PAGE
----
Location: Academic Building, Room 1100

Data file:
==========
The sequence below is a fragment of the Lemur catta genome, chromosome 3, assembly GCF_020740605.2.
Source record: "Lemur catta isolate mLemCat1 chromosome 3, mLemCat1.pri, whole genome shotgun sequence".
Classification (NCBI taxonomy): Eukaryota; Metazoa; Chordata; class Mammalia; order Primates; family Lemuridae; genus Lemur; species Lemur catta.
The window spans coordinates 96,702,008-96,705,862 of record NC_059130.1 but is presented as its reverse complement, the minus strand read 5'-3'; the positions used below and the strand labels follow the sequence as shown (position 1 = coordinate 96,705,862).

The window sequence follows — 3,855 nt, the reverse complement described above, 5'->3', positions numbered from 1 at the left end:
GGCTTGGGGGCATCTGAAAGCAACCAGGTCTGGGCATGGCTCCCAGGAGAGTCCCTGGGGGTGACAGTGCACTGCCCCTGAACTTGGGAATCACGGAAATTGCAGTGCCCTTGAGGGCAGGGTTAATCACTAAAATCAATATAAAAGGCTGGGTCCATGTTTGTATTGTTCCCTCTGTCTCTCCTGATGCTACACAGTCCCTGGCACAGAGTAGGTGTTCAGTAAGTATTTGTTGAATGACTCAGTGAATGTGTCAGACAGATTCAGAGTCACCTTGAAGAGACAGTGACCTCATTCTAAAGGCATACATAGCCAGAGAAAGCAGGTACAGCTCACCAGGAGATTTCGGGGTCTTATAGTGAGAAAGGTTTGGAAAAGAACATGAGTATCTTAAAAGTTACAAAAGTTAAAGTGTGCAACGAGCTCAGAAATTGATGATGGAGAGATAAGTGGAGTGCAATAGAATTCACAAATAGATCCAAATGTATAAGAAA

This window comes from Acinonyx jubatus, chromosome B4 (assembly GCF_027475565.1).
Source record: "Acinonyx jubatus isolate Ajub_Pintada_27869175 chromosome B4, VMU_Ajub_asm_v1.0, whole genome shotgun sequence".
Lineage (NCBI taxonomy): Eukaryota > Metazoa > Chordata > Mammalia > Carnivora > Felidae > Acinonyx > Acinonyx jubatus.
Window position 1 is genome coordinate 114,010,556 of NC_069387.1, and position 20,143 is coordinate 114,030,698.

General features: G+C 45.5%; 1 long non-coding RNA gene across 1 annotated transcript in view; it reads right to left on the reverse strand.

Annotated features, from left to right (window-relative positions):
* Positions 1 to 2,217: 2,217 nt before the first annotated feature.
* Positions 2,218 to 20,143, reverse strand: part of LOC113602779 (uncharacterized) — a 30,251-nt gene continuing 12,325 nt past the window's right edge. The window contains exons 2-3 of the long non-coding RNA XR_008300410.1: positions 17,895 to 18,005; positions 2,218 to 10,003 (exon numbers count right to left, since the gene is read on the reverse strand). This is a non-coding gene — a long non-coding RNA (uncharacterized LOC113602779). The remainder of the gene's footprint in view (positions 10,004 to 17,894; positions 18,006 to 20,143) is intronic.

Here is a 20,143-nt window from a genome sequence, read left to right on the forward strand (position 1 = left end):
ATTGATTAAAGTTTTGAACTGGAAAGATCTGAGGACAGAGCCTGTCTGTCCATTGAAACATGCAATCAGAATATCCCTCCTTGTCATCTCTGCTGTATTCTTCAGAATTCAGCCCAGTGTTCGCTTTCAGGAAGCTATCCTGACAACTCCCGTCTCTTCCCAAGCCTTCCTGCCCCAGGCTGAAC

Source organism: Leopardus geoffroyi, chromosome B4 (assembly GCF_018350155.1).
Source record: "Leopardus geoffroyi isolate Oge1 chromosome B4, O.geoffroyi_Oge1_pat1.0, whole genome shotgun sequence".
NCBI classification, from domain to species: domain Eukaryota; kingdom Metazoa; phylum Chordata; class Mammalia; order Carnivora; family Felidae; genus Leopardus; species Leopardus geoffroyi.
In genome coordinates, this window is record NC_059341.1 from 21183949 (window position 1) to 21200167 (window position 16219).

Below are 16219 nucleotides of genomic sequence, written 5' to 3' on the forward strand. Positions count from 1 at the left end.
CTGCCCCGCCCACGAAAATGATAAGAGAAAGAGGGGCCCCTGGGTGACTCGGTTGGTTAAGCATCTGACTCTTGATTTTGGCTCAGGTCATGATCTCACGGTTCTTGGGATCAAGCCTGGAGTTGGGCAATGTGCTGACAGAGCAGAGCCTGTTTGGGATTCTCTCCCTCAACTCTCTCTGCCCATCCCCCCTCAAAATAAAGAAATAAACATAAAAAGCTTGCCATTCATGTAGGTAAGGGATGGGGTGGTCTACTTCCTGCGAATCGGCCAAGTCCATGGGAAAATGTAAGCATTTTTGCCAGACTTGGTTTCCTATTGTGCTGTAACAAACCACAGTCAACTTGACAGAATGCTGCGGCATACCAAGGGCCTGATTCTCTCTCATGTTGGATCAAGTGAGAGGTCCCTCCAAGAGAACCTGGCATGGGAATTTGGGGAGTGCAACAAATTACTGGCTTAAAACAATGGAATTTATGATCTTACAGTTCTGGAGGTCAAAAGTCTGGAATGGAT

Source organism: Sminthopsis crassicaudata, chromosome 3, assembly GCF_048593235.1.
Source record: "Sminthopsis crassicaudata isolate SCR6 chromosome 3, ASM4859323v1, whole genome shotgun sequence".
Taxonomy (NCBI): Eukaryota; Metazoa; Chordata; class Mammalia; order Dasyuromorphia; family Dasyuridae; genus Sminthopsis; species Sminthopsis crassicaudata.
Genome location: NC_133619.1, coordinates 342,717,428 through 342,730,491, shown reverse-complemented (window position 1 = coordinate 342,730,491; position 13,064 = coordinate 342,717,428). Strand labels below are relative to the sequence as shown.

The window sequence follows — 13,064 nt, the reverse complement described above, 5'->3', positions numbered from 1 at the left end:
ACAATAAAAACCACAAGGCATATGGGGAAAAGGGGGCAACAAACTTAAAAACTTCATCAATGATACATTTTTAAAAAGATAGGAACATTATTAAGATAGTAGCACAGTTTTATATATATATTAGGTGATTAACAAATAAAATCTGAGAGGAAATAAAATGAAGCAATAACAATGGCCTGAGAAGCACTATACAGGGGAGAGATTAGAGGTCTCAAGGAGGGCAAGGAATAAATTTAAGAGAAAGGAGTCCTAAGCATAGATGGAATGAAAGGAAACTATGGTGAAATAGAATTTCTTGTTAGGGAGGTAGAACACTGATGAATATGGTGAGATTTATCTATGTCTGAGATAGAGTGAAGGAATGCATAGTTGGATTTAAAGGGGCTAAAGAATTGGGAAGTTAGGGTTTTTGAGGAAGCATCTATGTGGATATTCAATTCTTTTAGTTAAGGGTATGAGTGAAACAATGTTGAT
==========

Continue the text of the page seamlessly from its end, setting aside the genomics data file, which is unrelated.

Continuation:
Leftist culture in Hong Kong and Malaya was different from the simply defined propaganda work of Communist China. This talk will focus on the cultural activities of the well-known leftist intellectual Hu Yuzhi (1896-1986) in the “Nanyang” during the 1940s, as well as the development of the Singapore-based Shanghai Book Company with which Hu maintained a close relationship until his death. This study will particularly emphasize how Hu and his Leftist friends tried to make cultural connections with the local younger generation, by analyzing the youth weekly Fengxia which he initiated during his stay in Singapore in the 1940s. The talk will also explain how he used Shanghai Book Co. to influence the publication of local textbooks for Chinese schools and popular novels on how to guide the young generation’s thoughts and lives in Southeast Asia. This leads to the discussion of how ideologically motivated transregional cultural networks and the propagandistic use of youth cultures shaped the development of indigenous Sinophone cultures in this region. More importantly, Hu Yuzhi and other leftist “border crossers” like Guo Moruo and Xia Yan joined debates about "Malayanization" and "Chineseness" among local Chinese writers and intellectuals in the Nanyang. My talk therefore revisits Hu Yuzhi’s editorials published in Fengxia and the newspaper Nan Chiau Jit Pao in Singapore to reconsider their role in the creation of new definitions of “Chineseness” in Cold War Southeast Asia.